According to a recent survey, fifty-five percent of Americans believe that the Common Core standards address “sex education, evolution, global warming and the American Revolution.” Pro or con, left-leaning or right-leaning, misperceptions were widespread. Sadly, the problem isn’t merely lack of information—it’s misinformation: there were more mistaken beliefs about what’s in the Common Core among those who say they are informed about the standards than those who say they are not.
I’m tempted to dismiss these results as yet another sad-but-funny commentary on American politics. We’ve got more passion than reason, but perhaps that’s the human condition.
And yet, I can’t dismiss them. I think they are a symptom of a systemic problem in education: We talk past each other. Pretty much nothing in education is well defined. Take “standards” and “curriculum.” Some people use them as synonyms; others (like me) see a huge gulf between the two (e.g., ELA standards rarely specify what to teach). We’ve got lots of jargon, but very little to help us understand each other. Coleridge captured our predicament: “Water, water, every where, Nor any drop to drink.”
In the past couple of weeks, I’ve had a few opportunities to push past that jargon in long, detailed conversations with educators. Educators are so busy that such conversations are rare; I feel fortunate to have spent hours speaking with educators in California, Texas, and Georgia. Speaking with them essentially back to back, one thing became clear: each one had a different concept of what teaching is. They all used the same jargon, but fundamentally, what they meant by “teaching” was very different—and had very different implications for their students.
For one teacher, to “teach” a topic or skill just meant to cover it. She hadn’t considered the impact on the students. (I think this notion of teaching is pretty unusual these days—it has been many years since I last encountered it.)
Another teacher focused on students’ comprehension. He had “taught” only if his students understood all the essential concepts in the lesson. My best guess is that this notion of teaching is fairly widespread. If students don’t even grasp the lesson, most teachers will rethink their approach and try again. That sounds pretty good, but is it enough? Is comprehension the same thing as learning? Unfortunately, no.
Only one teacher conceived of “teaching” as a variety of activities that are intentionally designed for students to get something new into their long-term memories. This, to me, should be the definition of teaching. Likewise, the definition of learning should be adding something to your long-term memory.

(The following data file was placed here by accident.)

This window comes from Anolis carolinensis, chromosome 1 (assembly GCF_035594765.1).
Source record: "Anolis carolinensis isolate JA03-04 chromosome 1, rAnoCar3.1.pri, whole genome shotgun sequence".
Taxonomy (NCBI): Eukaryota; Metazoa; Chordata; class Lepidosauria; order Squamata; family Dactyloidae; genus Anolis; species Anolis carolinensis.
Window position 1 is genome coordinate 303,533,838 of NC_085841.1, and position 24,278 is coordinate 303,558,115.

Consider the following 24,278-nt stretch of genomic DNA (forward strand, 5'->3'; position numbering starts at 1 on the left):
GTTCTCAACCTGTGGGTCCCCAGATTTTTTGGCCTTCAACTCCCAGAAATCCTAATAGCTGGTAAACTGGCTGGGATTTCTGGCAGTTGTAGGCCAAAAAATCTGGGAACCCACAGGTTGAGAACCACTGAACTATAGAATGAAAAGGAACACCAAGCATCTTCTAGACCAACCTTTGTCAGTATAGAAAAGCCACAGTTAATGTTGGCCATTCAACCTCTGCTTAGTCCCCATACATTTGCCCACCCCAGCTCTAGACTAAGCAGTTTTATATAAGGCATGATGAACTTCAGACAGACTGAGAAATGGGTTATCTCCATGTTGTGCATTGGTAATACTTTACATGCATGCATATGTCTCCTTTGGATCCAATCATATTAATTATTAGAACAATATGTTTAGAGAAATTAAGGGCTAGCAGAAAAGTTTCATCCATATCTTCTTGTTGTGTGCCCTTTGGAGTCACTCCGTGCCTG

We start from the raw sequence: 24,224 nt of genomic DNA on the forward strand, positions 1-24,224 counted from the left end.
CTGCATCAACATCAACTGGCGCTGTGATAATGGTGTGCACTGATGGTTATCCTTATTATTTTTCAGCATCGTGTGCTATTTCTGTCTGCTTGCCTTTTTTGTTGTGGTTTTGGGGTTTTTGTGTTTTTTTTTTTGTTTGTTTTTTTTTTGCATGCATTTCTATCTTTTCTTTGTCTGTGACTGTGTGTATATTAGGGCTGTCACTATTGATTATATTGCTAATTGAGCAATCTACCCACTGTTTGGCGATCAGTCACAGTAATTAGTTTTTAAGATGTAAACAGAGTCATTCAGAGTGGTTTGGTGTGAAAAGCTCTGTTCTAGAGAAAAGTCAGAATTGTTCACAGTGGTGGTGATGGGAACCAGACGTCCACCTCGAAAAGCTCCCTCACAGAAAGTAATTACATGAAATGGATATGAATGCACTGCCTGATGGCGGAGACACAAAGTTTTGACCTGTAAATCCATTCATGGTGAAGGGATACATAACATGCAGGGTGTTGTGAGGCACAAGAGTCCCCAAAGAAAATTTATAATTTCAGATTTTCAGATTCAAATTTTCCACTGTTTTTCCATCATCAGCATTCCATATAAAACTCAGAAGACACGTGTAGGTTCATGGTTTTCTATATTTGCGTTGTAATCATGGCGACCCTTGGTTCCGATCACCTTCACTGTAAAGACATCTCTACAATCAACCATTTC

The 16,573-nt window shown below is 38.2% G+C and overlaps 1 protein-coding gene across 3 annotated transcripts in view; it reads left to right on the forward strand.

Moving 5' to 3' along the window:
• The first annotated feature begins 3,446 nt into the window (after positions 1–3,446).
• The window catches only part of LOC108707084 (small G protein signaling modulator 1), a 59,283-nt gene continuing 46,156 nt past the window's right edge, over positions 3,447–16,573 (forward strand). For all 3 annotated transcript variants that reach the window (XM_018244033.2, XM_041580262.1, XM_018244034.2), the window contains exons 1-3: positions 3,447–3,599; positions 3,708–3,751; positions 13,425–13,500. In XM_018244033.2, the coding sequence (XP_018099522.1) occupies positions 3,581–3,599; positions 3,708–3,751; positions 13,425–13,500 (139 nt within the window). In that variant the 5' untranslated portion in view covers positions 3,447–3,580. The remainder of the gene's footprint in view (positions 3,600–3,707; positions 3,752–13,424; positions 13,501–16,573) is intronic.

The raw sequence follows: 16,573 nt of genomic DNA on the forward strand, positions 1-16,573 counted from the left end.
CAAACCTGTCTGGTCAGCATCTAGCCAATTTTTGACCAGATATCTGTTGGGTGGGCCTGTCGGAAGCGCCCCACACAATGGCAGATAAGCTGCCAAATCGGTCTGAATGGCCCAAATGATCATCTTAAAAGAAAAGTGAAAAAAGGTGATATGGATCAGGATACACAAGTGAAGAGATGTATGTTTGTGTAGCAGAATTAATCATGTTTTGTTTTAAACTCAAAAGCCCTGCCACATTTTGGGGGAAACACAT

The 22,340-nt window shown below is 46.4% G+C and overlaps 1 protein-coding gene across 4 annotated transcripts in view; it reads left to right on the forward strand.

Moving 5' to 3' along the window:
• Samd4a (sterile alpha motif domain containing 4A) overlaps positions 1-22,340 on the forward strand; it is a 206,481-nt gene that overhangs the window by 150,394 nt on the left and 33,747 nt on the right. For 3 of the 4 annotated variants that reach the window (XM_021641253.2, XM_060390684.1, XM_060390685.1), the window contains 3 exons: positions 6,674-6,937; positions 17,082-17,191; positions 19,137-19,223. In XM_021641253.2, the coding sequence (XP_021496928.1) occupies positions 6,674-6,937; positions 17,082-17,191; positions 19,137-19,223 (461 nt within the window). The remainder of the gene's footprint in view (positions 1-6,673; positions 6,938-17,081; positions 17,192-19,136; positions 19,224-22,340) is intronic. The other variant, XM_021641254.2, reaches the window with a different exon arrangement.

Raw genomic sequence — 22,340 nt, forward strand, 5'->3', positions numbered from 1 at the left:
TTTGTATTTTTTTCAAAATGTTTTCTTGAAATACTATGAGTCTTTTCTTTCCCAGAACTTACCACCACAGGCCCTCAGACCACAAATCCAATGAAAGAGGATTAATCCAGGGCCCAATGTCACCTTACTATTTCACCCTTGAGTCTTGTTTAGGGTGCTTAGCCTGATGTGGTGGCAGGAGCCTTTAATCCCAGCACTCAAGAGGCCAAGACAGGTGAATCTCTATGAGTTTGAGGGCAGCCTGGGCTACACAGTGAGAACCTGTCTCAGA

Is it really useful to have many different ideas of what teaching is? (Image courtesy of Shutterstock.)
Even though plenty of teachers will say long-term retention is a goal, much of the instruction I’ve seen seems designed mainly for comprehension, not retention. Wanting to be sure students understand a text, for example, a teacher will lead a really interesting, well-planned, text-based discussion. So far, so good. But then, seeing that the students got it, the teacher moves on. New text, new topic, new concept to comprehend.
The teacher I spoke with who focuses on long-term memory argued that most teachers move on way too soon (usually because they feel like they have to). Comprehension is important, but not sufficient to support future learning. She had realized this after many years in the classroom, but there’s actually a body of research on it. Psychology professor Daniel Willingham has written about the difference between familiarity and recollection; it seems to me that familiarity is what you get is you teach for comprehension but move on before ensuring retention. Here’s Willingham in American Educator:
Psychologists distinguish between familiarity and recollection. Familiarity is the knowledge of having seen or otherwise experienced some stimulus before, but having little information associated with it in your memory. Recollection, on the other hand, is characterized by richer associations. For example, a young student might be familiar with George Washington (he knows he was a President and maybe that there’s a holiday named after him), whereas an older student could probably recollect a substantial narrative about him….
Although familiarity and recollection are different, an insidious effect of familiarity is that it can give you the feeling that you know something when you really don’t.
This “insidious effect” is something all teachers and students should know about. I’ll take a closer look at teaching for retention in my next post.
While I deeply appreciate the time all of these teachers gave me, my only regret is that we could not all speak at once. I’d love to hear how the “coverage” and “comprehension” teachers would react to the “retention” teacher. Perhaps, if teachers were given time to collaborate within and across schools (just as other professionals have time to engage each other), then eventually the education field would have common understandings and a shared path to improvement.